Pet License Scofflaws, Beware!
Some area pet owners are howling mad after learning that King County Animal Services uses purchasing data from grocery store discount cards to identify and target pet license scofflaws.
Animal Services began purchasing this data in 2012. The goal was to bolster the anemic rate at which people buy pet licenses.
Only 23% of King County’s 109,000 pet owners purchase them.
Money from pet license purchases goes directly into King County Animal Services’ budget and funds its work.
Because over 75% of pet owners don’t purchase pet license, Animal Services has to get money from the County’s general fund or cut back on staffing/services.
The Tacoma News Tribune reported that Animal Services spent $35,192 to send nearly 74,845 letters to King County pet owners.
The mailings generated $117,786 in pet-licensing revenue, according to figures provided by the county.
That is not an insignificant amount of money, and it’s a good return on the County’s investment.
Is King County Invading Your Privacy?
But some pet owners say the county is invading their privacy by collecting their purchasing data.
“It feels weird to me, it feels like they’re kind of snooping around in a place where they shouldn’t be,” dog owner Chris Lee told KOMO News.
However, since the advent of discount cards grocery stores have used them to collect your purchasing data.
They sell it to marketing companies that sort it into lists that can be organized to identify key demographic groups.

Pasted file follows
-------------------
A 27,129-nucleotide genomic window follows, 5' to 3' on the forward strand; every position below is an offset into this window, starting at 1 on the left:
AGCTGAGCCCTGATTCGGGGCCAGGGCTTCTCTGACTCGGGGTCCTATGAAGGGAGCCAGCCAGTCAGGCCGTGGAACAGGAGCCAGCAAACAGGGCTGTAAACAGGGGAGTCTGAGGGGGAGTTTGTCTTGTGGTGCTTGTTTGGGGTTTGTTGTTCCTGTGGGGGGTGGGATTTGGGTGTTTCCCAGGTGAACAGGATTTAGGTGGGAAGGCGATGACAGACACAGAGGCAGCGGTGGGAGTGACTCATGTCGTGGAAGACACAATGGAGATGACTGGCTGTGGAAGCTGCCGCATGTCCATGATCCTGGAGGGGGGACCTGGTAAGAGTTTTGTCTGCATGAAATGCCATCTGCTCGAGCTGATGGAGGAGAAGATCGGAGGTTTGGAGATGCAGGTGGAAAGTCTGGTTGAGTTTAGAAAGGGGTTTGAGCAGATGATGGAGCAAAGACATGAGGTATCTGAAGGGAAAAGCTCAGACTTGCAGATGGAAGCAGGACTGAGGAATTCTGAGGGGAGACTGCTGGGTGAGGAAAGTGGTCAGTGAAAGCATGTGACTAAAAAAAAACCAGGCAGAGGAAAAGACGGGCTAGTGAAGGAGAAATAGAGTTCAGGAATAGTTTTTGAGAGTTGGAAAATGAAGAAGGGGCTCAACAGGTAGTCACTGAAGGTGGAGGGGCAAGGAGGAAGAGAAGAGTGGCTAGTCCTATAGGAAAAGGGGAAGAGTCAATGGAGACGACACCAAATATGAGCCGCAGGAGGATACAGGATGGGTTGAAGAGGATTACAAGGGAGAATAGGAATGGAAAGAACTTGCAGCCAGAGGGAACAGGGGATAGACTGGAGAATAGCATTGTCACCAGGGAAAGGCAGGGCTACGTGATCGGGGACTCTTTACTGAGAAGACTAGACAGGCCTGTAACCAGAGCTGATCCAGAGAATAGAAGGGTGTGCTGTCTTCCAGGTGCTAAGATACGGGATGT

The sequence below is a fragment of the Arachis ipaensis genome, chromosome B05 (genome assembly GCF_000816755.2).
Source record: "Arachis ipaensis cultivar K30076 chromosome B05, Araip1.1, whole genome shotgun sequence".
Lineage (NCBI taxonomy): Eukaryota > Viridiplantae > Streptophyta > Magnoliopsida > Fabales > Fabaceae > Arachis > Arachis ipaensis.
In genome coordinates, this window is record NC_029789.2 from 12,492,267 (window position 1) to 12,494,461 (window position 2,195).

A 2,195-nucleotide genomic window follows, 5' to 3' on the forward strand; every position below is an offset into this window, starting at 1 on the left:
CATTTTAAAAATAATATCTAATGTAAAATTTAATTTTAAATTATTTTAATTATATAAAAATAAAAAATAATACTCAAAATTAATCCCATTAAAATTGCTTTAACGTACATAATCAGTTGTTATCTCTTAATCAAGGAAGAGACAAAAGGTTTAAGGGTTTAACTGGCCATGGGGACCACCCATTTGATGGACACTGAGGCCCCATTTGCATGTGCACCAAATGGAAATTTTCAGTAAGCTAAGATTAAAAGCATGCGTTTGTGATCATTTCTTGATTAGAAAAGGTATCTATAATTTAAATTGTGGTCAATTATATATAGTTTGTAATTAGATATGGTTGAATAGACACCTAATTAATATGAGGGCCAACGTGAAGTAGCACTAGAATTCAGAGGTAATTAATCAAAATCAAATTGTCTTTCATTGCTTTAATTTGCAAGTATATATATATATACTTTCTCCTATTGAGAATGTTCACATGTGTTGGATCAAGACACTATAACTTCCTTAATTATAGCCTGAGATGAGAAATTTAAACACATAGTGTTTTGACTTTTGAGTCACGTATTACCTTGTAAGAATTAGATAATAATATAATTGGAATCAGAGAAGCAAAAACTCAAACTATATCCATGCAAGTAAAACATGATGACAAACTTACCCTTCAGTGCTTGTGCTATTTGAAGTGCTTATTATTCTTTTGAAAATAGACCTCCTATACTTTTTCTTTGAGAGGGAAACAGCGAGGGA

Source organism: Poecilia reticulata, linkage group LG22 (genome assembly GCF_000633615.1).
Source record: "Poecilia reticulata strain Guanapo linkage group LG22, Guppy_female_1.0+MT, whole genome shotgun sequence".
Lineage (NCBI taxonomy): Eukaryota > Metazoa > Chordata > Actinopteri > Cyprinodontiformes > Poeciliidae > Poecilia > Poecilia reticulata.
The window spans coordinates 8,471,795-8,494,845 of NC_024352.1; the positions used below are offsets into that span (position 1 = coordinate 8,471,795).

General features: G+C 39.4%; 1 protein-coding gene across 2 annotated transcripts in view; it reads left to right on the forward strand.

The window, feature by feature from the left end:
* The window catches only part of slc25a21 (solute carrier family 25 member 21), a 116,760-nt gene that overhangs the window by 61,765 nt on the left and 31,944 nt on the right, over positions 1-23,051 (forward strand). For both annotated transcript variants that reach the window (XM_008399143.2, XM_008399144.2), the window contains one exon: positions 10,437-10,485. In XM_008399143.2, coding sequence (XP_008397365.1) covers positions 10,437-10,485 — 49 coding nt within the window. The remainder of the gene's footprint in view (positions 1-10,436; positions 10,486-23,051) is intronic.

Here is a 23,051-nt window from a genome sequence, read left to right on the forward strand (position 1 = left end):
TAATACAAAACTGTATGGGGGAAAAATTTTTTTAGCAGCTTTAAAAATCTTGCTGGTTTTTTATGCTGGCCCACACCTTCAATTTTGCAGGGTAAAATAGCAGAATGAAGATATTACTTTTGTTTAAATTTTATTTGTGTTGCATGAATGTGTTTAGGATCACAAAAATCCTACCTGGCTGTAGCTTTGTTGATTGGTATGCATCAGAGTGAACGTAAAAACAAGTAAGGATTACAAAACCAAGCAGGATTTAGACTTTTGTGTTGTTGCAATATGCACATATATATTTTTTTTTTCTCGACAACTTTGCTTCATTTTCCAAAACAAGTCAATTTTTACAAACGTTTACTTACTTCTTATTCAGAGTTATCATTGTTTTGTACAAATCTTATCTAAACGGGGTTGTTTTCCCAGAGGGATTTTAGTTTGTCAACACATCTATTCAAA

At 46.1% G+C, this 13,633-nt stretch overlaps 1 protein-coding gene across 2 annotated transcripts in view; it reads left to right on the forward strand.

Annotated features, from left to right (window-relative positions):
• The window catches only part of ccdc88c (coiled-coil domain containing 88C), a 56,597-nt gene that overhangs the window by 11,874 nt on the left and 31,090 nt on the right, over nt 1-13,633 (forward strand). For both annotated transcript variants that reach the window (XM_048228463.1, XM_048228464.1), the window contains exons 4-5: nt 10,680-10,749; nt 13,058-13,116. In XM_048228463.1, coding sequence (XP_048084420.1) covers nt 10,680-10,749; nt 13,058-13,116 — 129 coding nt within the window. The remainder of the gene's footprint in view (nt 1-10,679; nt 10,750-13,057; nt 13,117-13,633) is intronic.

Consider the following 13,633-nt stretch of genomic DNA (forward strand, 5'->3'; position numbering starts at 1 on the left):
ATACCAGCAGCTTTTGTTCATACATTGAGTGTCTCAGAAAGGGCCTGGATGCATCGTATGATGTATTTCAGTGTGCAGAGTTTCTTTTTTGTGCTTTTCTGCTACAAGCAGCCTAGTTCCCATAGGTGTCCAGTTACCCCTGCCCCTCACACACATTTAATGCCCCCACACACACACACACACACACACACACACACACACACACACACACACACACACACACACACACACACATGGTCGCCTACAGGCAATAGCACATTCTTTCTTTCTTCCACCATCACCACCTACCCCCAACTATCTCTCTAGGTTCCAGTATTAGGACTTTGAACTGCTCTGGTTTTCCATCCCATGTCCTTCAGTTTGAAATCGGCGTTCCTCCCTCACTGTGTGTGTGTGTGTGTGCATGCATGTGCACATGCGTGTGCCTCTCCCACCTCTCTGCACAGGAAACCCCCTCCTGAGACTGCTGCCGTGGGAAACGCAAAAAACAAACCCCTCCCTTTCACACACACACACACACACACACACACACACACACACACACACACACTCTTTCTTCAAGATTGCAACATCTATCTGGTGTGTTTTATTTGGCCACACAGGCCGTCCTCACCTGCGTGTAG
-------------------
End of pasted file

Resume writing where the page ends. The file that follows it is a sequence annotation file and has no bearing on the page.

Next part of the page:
King County Animal Services is not actually collecting your grocery store purchasing data.
It’s paying a company for that information and uses it to identify potential pet owners.
Animal Services cross references this data with its internal database of to determine which probable pet owners haven’t purchased licenses.
According to the Tacoma News Tribune, the County sent letters to these people saying “The following is a reminder notice that King County Code Title 11, Section 04.030 and City Municipal Codes require a King County pet license for all dogs and cats kept, harbored or maintained in your jurisdiction… Failure to license could result in fines of up to $250 per pet.”
What do you think about King County Animal Control using your grocery store data to determine if you’ve purchased a license for your dog? Is it an acceptable way to raise much needed money for the shelter? Or do you consider it a violation of your privacy?
My opinion is: meh, no big deal.
Companies Already Have Your Data
Grocery stores have been selling data with their customers’ purchasing habits to marketers and other companies for years.
Don’t want stores to collect and sell your buying habits to markets? Get rid of your grocery discount card.
While you’re at it, get rid of your credit cards too. And don’t buy anything online either.
In this digitally driven marketplace, the only was to ensure no one can access your purchasing data is to use cash for all your purchases.
I also support this program because it’s raising much needed funds for King County Animal Control.
I understand if you believe King County is invading your privacy by using your purchasing data to determine if you have purchased pet license. But most retailers already collect and sell your information anyway.
Of course, King County Animal Control wouldn’t need to purchase data of your buying habits if more people purchase get licenses. Here’s the link to its website if you need to buy one (hint, hint).